In addition, Masdar Clean Energy’s 145 MW Cirata floating solar plant is coming up in West Java, for which a PPA has been signed with PT Perusahaan Listrik Negara (PLN). Construction work on the project be­­gan in August 2021. Further, the Batam In­donesia Free Trade Zone Authority has signed an MoU to build another floating so­lar plant in Batam. Under this, PT Toba Bara Energi is building a 333 MW floating solar park at the Tembesi dam. In Banten, Krakatau Steel, which will use the 40 MW project to power the operations of its water treatment subsidiary, is building an­other fl­oating solar project. Moreover, the government, with the Institute for Essential Ser­vi­ces Reform, is working on the massive So­lar Archipelago (Surya Nusantara) plan. This $1 billion scheme targets the installati­on of a total of 1 GW of rooftop solar po­wer across the country’s reside­n­ces per year.

Outlook

According to the International Energy Ag­ency’s Southeast Asia Energy Outlook 2019, in the Stated Policies Scenario, the share of solar energy in the region’s total energy mix will increase from 1 per cent in 2018 to 5 per cent in 2040. The share of renewables in the total energy mix will rise from 24 per cent in 2018 to 30 per cent by 2040. The share of renewables can be increased up to 70 per cent by 2040, as estimated in the Sustainable Development Scenario with combined solar, wind and hydropower capacity additions of over 450 GW by 2040.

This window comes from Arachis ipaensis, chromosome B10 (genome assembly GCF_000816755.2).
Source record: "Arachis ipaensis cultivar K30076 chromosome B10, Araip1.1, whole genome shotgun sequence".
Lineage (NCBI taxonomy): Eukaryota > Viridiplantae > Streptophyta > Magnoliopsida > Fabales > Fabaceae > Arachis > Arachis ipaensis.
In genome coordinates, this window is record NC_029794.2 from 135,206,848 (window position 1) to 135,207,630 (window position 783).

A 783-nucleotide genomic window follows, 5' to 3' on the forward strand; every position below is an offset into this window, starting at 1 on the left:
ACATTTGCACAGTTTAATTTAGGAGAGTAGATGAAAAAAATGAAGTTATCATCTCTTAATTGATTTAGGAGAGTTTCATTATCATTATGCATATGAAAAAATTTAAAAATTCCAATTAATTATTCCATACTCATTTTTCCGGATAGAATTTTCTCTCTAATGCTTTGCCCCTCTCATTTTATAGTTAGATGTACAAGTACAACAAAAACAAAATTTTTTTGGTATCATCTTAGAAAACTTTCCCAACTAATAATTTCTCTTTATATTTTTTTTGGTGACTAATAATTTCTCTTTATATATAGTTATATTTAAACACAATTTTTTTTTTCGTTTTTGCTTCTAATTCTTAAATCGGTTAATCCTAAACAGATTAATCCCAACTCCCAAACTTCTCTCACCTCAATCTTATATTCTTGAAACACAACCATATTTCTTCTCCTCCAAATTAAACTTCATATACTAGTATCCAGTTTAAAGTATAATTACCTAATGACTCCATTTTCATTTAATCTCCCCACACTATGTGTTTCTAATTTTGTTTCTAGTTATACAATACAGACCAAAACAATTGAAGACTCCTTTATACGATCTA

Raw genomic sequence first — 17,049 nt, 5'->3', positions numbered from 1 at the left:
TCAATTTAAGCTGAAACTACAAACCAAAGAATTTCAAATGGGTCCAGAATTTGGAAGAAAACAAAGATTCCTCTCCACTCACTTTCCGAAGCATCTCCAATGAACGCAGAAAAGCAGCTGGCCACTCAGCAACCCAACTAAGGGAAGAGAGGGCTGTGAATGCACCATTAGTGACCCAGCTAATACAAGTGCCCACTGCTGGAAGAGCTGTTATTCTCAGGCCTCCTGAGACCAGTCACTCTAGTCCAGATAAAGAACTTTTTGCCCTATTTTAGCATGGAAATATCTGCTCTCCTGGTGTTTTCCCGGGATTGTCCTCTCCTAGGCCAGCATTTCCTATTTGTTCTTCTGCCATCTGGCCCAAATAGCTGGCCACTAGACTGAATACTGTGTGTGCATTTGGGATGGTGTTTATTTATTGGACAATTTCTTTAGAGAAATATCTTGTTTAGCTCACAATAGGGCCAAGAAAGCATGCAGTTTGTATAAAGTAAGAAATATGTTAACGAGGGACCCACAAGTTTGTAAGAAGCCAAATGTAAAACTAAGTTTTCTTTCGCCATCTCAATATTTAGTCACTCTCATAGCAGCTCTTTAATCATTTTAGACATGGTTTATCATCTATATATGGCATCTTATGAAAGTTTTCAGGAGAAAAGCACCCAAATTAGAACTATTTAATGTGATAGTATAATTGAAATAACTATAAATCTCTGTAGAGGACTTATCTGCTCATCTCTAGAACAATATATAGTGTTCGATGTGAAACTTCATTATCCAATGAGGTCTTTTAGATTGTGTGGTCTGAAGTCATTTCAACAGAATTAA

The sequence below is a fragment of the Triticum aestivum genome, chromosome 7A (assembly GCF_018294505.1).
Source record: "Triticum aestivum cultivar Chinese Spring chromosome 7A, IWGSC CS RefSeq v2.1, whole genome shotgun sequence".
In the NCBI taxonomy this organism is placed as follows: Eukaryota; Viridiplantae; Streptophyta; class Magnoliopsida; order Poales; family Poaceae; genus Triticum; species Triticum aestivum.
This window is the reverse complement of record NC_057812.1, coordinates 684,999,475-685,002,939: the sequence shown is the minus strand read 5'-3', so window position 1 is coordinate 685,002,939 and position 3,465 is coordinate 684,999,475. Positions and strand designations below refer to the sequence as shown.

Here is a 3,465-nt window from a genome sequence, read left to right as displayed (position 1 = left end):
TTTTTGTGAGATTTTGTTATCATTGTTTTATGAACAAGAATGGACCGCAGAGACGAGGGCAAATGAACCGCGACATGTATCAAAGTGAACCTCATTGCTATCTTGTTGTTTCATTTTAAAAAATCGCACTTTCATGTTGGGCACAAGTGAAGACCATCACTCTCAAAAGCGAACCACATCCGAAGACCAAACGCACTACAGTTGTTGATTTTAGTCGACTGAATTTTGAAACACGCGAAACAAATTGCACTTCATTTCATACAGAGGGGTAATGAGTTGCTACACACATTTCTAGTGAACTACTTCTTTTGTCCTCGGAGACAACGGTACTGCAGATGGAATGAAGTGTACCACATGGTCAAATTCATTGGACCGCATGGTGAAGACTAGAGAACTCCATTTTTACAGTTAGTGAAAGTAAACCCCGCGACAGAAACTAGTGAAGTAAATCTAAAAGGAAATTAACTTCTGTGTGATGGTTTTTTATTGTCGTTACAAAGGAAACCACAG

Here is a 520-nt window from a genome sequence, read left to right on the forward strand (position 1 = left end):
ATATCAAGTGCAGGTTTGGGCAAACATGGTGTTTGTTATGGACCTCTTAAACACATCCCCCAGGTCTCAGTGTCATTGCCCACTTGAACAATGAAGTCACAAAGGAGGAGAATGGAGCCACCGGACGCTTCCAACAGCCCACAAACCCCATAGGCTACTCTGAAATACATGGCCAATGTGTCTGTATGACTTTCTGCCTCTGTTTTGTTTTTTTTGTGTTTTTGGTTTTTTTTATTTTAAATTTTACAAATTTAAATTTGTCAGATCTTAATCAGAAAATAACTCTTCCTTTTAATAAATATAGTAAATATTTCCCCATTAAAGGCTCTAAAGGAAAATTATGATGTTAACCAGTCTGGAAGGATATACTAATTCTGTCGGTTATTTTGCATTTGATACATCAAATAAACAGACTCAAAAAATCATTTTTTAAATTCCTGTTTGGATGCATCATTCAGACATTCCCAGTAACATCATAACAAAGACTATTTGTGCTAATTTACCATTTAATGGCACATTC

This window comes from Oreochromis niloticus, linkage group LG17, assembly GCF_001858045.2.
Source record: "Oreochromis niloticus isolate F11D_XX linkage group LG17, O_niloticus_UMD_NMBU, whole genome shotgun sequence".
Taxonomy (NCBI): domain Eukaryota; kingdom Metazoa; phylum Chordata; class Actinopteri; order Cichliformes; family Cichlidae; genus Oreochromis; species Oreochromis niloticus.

To enable this massive energy transition and increase the uptake of large-scale so­lar power, the right policy mechanisms need to be adopted to attract more private sector players and ensure transparent project allocation. Moreover, for greater penetration of solar power, grid systems need to be strengthened and energy storage needs to be integrated for greater flexibility to create sustainable energy systems of the future.

By Khushboo Goyal